Classic Car Values 2021 and Beyond

Classic Car Values 2021 and Beyond
15th July 2021 Ed Barton-Hilton
Classic car values 2021 and beyond, for example the Aston Martin DB4 GT Zagato.

Classic Car Values 2021 and Beyond

Classic Car Values 2021 and Beyond

Have we reached the peak?

Not that many years ago, if you were asked at a dinner party what your hobbies or interests were and your response was “classic cars”, you would ordinarily get a nod of acknowledgement and then a turn of the head as they seek someone more interesting to talk to. An interest in old cars was reserved for the oily old boys who had dirt under their fingernails and spent Saturday nights filing down their ignition points. This was not a cool thing to do in the eyes of the masses.

Let us remember, the car industry is a young market with only a little over 100 years of trading history. When a classic is regarded as anything over 40 years old, we only have 60 odd years’ worth of collectable cars – compare that to art. The first cars to be collected and cosseted are regarded as pre-war cars, generally acquired by those who remember them from their childhoods. This trend continues today, as most will chase their hero or poster cars form their childhoods.

The ‘golden era’ of collectability and of values has for a long time been cars of the 1950s and 60s. Cars of this period had become standardised in form – no centre throttles, ignition and advance hand controls or double declutching so anyone is capable of driving them. They also became highly useable – fast, comfortable and achingly beautiful. This era of car was also an ‘old’ car at the boom of the collectable car market in the 1980s. Those who remember these cars from their childhoods had now made enough money in the booming city trade to buy what their father or uncle owned in period.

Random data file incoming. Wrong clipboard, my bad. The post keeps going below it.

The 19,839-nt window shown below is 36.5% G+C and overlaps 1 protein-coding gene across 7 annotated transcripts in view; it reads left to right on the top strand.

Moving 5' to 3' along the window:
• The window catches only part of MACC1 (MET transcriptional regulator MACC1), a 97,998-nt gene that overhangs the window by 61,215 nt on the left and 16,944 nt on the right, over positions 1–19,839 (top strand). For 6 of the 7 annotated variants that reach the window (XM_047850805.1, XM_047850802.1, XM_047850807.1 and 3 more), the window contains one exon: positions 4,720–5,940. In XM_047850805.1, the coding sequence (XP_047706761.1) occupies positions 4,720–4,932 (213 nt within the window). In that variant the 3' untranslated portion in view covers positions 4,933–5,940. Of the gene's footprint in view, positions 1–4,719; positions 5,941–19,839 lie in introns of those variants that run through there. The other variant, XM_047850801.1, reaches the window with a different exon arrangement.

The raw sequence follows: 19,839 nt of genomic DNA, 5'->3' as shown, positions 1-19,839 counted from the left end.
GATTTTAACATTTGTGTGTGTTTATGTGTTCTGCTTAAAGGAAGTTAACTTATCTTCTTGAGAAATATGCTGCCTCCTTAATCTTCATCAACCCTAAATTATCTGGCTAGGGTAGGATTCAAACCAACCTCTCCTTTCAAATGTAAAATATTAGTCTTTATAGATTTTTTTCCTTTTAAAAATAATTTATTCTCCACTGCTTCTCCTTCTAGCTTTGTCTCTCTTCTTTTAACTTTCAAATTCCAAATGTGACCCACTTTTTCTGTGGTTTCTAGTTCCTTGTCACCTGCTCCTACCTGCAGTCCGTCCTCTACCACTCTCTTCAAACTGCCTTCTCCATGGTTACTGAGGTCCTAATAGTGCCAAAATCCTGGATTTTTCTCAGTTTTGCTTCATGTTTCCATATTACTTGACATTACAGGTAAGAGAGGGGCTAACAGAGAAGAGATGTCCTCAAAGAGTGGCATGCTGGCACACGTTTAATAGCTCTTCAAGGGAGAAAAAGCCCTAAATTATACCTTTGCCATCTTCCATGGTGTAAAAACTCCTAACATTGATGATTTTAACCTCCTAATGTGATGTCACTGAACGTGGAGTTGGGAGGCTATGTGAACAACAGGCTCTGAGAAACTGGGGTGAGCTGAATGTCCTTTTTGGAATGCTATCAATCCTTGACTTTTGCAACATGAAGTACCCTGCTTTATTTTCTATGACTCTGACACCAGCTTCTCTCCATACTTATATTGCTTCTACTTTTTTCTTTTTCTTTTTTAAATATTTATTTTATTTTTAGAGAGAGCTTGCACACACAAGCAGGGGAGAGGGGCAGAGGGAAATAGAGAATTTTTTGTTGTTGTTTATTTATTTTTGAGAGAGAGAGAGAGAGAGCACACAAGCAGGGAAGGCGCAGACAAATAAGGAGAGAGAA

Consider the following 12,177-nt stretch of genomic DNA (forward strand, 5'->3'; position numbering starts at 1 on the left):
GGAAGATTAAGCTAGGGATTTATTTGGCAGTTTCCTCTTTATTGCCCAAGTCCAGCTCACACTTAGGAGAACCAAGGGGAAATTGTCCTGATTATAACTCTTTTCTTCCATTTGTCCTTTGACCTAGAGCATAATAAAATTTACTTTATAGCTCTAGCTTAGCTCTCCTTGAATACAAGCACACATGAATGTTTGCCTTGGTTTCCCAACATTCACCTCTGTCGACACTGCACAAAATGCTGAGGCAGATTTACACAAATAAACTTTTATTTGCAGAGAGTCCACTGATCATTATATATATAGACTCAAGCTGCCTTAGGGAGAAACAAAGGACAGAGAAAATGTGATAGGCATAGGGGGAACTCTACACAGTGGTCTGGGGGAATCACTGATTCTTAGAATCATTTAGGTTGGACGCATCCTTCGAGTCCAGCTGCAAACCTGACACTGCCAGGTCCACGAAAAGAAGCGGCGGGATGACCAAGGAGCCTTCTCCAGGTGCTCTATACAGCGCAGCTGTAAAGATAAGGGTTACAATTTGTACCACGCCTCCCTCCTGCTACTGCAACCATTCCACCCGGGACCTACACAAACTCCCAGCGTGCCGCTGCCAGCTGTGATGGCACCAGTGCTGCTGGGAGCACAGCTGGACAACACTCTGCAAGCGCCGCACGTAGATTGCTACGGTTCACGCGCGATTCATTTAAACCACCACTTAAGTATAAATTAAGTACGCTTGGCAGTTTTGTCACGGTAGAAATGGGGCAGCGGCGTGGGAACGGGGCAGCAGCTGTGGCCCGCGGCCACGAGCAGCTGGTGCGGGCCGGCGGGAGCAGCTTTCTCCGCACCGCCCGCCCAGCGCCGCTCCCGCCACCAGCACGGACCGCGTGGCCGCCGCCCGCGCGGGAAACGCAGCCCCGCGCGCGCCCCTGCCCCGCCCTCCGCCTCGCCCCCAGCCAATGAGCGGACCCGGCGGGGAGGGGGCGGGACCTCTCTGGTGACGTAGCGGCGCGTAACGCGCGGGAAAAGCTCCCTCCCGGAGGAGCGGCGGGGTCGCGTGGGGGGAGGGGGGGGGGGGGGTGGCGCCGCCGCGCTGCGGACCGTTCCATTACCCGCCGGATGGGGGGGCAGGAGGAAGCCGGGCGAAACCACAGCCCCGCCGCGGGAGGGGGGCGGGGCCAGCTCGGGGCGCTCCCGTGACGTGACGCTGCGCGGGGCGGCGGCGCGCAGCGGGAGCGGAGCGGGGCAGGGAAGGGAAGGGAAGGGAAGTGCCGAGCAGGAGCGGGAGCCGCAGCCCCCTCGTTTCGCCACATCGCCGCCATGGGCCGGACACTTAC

At that time, classic cars remained a niche pastime, as most preferred other pursuits such as golf, sailing or riding horses. As the money flowed, demand rocketed and new car deliveries became so long that more money was put into classic cars and the subsequent rise in prices followed. Here came the investors and the increase in classic car prices.


Fast forward to 2008, recession time. Why keep money in the bank with interest rates so low? Time to dump those paper investments and look at hard assets. Gold is largely safe, as is art if that is your thing. Then your slightly odd colleague across offices tells you old cars go up in value, and the kicker, no capital gains tax on any profits when you sell. An investment you can touch, smell, drive and strut in front of your mates at the pub. It was a no brainer, and the market went into overdrive.

News spread fast and by 2011, classic cars were the number one investment for anyone wanting to make their money work. The majority of buyers had no previous experience or interest in cars and as these specu-investor buyers came thick and fast, the money flowed into the industry. Daily, there was another dealer, auction or event where the new wave of owners could spend their money.